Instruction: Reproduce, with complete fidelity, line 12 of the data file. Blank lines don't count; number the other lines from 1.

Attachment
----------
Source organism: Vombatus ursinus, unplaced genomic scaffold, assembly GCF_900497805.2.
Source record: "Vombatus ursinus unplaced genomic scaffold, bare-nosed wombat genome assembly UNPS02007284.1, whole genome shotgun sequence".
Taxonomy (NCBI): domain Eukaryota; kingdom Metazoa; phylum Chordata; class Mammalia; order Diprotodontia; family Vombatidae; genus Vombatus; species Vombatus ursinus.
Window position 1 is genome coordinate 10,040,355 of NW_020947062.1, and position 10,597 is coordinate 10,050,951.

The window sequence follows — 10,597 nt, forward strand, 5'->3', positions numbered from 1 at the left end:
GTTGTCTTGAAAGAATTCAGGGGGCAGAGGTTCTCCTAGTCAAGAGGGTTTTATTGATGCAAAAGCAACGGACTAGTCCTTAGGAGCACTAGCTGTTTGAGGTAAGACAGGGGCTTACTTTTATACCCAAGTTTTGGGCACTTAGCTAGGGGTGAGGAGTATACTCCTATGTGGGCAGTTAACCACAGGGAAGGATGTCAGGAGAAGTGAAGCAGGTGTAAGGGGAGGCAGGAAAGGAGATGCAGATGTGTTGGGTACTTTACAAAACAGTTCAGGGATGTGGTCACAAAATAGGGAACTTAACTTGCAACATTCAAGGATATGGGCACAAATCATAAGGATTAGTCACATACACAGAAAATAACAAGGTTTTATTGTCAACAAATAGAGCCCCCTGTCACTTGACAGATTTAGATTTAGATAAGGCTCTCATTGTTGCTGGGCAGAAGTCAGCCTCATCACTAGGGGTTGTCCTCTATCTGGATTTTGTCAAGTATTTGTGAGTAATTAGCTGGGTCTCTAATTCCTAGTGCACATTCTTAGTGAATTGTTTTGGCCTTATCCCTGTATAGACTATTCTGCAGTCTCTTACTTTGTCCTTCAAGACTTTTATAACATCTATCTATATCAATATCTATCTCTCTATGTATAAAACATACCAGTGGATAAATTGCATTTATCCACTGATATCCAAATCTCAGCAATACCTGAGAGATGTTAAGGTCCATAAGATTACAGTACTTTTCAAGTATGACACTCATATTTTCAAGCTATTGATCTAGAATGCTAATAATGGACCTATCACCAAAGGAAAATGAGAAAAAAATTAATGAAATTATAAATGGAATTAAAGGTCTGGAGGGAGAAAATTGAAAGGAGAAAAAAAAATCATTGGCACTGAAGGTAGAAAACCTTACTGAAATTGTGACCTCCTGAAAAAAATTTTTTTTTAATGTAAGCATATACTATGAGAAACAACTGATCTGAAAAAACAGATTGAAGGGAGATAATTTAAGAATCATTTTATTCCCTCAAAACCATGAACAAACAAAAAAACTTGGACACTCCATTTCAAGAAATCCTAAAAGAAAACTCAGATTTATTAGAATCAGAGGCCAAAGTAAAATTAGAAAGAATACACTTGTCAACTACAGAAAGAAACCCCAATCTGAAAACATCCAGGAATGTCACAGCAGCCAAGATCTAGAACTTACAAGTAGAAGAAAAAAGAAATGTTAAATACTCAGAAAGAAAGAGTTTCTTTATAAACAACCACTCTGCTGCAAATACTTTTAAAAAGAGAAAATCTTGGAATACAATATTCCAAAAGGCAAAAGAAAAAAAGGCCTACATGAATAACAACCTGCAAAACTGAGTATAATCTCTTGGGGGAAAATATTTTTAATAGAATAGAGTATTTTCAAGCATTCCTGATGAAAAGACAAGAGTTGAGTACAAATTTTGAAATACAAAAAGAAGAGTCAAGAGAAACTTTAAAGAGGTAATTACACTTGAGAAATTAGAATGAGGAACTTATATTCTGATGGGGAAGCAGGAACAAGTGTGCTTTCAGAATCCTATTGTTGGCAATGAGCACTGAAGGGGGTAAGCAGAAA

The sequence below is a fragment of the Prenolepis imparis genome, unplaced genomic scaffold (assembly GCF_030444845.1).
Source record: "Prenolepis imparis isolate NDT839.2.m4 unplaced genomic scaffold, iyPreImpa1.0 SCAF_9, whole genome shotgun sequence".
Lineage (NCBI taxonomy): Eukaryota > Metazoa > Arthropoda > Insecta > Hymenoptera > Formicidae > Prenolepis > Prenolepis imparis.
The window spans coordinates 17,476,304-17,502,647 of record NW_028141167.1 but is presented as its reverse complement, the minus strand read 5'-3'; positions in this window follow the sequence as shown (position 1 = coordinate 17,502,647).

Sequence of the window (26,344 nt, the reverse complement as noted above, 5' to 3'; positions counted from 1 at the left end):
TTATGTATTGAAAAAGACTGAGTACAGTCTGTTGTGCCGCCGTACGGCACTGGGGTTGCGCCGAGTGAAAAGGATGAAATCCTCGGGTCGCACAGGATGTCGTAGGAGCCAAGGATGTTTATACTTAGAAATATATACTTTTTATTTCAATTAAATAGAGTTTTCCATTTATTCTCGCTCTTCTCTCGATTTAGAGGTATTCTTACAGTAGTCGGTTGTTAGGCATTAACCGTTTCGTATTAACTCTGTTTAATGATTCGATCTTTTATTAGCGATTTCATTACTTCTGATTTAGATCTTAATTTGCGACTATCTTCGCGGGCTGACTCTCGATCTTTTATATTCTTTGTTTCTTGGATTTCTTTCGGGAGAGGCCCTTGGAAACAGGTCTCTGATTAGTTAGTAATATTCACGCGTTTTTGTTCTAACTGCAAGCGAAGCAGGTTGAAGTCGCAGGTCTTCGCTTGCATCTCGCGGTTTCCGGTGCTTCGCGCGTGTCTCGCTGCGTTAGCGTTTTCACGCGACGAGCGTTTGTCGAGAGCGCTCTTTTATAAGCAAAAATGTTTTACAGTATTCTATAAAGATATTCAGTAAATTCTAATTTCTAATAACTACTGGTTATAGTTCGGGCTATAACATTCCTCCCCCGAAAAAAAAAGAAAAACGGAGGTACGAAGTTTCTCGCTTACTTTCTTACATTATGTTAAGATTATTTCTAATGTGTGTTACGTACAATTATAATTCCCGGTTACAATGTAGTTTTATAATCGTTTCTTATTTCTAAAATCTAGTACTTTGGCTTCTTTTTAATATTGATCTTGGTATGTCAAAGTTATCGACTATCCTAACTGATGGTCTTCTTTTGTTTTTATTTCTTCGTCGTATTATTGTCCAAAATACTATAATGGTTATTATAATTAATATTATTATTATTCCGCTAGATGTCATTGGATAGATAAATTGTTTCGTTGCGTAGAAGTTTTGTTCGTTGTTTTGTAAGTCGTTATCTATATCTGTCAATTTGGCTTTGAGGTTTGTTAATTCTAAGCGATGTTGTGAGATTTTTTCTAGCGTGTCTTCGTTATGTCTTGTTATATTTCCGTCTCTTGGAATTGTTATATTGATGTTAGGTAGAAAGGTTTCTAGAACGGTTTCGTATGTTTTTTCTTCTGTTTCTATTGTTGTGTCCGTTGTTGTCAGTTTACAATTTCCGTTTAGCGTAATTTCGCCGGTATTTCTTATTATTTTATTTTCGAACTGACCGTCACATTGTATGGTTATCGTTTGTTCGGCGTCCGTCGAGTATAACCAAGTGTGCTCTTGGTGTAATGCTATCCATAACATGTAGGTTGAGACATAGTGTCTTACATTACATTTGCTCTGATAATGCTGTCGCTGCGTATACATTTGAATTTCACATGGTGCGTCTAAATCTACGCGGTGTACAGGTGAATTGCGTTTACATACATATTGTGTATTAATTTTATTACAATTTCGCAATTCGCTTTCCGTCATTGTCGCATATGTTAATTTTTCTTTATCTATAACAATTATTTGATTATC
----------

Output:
TTATGTATTGAAAAAGACTGAGTACAGTCTGTTGTGCCGCCGTACGGCACTGGGGTTGCGCCGAGTGAAAAGGATGAAATCCTCGGGTCGCACAGGATGTCGTAGGAGCCAAGGATGTTTATACTTAGAAATATATACTTTTTATTTCAATTAAATAGAGTTTTCCATTTATTCTCGCTCTTCTCTCGATTTAGAGGTATTCTTACAGTAGTCGGTTGTTAGGCATTAACCGTTTCGTATTAACTCTGTTTAATGATTCGATCTTTTATTAGCGATTTCATTACTTCTGATTTAGATCTTAATTTGCGACTATCTTCGCGGGCTGACTCTCGATCTTTTATATTCTTTGTTTCTTGGATTTCTTTCGGGAGAGGCCCTTGGAAACAGGTCTCTGATTAGTTAGTAATATTCACGCGTTTTTGTTCTAACTGCAAGCGAAGCAGGTTGAAGTCGCAGGTCTTCGCTTGCATCTCGCGGTTTCCGGTGCTTCGCGCGTGTCTCGCTGCGTTAGCGTTTTCACGCGACGAGCGTTTGTCGAGAGCGCTCTTTTATAAGCAAAAATGTTTTACAGTATTCTATAAAGATATTCAGTAAATTCTAATTTCTAATAACTACTGGTTATAGTTCGGGCTATAACATTCCTCCCCCGAAAAAAAAAGAAAAACGGAGGTACGAAGTTTCTCGCTTACTTTCTTACATTATGTTAAGATTATTTCTAATGTGTGTTACGTACAATTATAATTCCCGGTTACAATGTAGTTTTATAATCGTTTCTTATTTCTAAAATCTAGTACTTTGGCTTCTTTTTAATATTGATCTTGGTATGTCAAAGTTATCGACTATCCTAACTGATGGTCTTCTTTTGTTTTTATTTCTTCGTCGTATTATTGTCCAAAATACTATAATGGTTATTATAATTAATATTATTATTATTCCGCTAGATGTCATTGGATAGATAAATTGTTTCGTTGCGTAGAAGTTTTGTTCGTTGTTTTGTAAGTCGTTATCTATATCTGTCAATTTGGCTTTGAGGTTTGTTAATTCTAAGCGATGTTGTGAGATTTTTTCTAGCGTGTCTTCGTTATGTCTTGTTATATTTCCGTCTCTTGGAATTGTTATATTGATGTTAGGTAGAAAGGTTTCTAGAACGGTTTCGTATGTTTTTTCTTCTGTTTCTATTGTTGTGTCCGTTGTTGTCAGTTTACAATTTCCGTTTAGCGTAATTTCGCCGGTATTTCTTATTATTTTATTTTCGAACTGACCGTCACATTGTATGGTTATCGTTTGTTCGGCGTCCGTCGAGTATAACCAAGTGTGCTCTTGGTGTAATGCTATCCATAACATGTAGGTTGAGACATAGTGTCTTACATTACATTTGCTCTGATAATGCTGTCGCTGCGTATACATTTGAATTTCACATGGTGCGTCTAAATCTACGCGGTGTACAGGTGAATTGCGTTTACATACATATTGTGTATTAATTTTATTACAATTTCGCAATTCGCTTTCCGTCATTGTCGCATATGTTAATTTTTCTTTATCTATAACAATTATTTGATTATC